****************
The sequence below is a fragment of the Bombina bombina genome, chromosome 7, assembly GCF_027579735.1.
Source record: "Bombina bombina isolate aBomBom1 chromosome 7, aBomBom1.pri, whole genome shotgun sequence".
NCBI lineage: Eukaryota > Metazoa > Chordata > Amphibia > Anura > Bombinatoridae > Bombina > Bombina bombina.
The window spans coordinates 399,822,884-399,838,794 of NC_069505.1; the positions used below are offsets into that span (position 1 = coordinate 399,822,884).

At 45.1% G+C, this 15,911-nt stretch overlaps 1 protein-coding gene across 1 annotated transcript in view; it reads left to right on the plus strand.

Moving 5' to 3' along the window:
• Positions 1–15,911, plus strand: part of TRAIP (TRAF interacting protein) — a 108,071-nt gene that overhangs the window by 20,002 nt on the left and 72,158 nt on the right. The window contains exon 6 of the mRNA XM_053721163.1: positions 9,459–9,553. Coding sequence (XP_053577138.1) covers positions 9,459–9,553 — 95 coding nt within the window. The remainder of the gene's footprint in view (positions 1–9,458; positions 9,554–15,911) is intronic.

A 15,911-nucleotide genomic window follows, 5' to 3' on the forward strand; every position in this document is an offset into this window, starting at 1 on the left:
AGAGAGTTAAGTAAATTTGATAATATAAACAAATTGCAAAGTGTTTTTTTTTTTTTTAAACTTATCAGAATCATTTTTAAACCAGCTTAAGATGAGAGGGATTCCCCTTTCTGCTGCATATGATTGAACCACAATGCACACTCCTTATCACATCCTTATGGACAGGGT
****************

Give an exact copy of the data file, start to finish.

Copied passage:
The sequence below is a fragment of the Bombina bombina genome, chromosome 7, assembly GCF_027579735.1.
Source record: "Bombina bombina isolate aBomBom1 chromosome 7, aBomBom1.pri, whole genome shotgun sequence".
NCBI lineage: Eukaryota > Metazoa > Chordata > Amphibia > Anura > Bombinatoridae > Bombina > Bombina bombina.
The window spans coordinates 399,822,884-399,838,794 of NC_069505.1; the positions used below are offsets into that span (position 1 = coordinate 399,822,884).

At 45.1% G+C, this 15,911-nt stretch overlaps 1 protein-coding gene across 1 annotated transcript in view; it reads left to right on the plus strand.

Moving 5' to 3' along the window:
• Positions 1–15,911, plus strand: part of TRAIP (TRAF interacting protein) — a 108,071-nt gene that overhangs the window by 20,002 nt on the left and 72,158 nt on the right. The window contains exon 6 of the mRNA XM_053721163.1: positions 9,459–9,553. Coding sequence (XP_053577138.1) covers positions 9,459–9,553 — 95 coding nt within the window. The remainder of the gene's footprint in view (positions 1–9,458; positions 9,554–15,911) is intronic.

A 15,911-nucleotide genomic window follows, 5' to 3' on the forward strand; every position in this document is an offset into this window, starting at 1 on the left:
AGAGAGTTAAGTAAATTTGATAATATAAACAAATTGCAAAGTGTTTTTTTTTTTTTTAAACTTATCAGAATCATTTTTAAACCAGCTTAAGATGAGAGGGATTCCCCTTTCTGCTGCATATGATTGAACCACAATGCACACTCCTTATCACATCCTTATGGACAGGGT